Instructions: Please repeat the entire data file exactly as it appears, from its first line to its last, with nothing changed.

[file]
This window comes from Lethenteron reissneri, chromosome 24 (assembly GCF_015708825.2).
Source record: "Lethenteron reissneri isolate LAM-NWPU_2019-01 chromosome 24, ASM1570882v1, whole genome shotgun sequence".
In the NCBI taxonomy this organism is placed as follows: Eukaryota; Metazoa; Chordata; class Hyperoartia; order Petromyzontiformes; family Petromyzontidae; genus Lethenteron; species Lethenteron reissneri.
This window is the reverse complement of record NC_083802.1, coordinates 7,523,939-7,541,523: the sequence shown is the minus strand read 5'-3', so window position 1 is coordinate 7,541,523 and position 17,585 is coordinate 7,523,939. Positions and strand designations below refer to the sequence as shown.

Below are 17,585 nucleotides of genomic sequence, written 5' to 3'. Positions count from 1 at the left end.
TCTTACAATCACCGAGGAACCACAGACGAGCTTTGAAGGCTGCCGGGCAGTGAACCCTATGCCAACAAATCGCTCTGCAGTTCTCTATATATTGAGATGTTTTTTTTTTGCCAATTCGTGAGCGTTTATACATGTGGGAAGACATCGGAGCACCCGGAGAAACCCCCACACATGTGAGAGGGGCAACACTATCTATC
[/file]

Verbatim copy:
This window comes from Lethenteron reissneri, chromosome 24 (assembly GCF_015708825.2).
Source record: "Lethenteron reissneri isolate LAM-NWPU_2019-01 chromosome 24, ASM1570882v1, whole genome shotgun sequence".
In the NCBI taxonomy this organism is placed as follows: Eukaryota; Metazoa; Chordata; class Hyperoartia; order Petromyzontiformes; family Petromyzontidae; genus Lethenteron; species Lethenteron reissneri.
This window is the reverse complement of record NC_083802.1, coordinates 7,523,939-7,541,523: the sequence shown is the minus strand read 5'-3', so window position 1 is coordinate 7,541,523 and position 17,585 is coordinate 7,523,939. Positions and strand designations below refer to the sequence as shown.

Below are 17,585 nucleotides of genomic sequence, written 5' to 3'. Positions count from 1 at the left end.
TCTTACAATCACCGAGGAACCACAGACGAGCTTTGAAGGCTGCCGGGCAGTGAACCCTATGCCAACAAATCGCTCTGCAGTTCTCTATATATTGAGATGTTTTTTTTTTGCCAATTCGTGAGCGTTTATACATGTGGGAAGACATCGGAGCACCCGGAGAAACCCCCACACATGTGAGAGGGGCAACACTATCTATC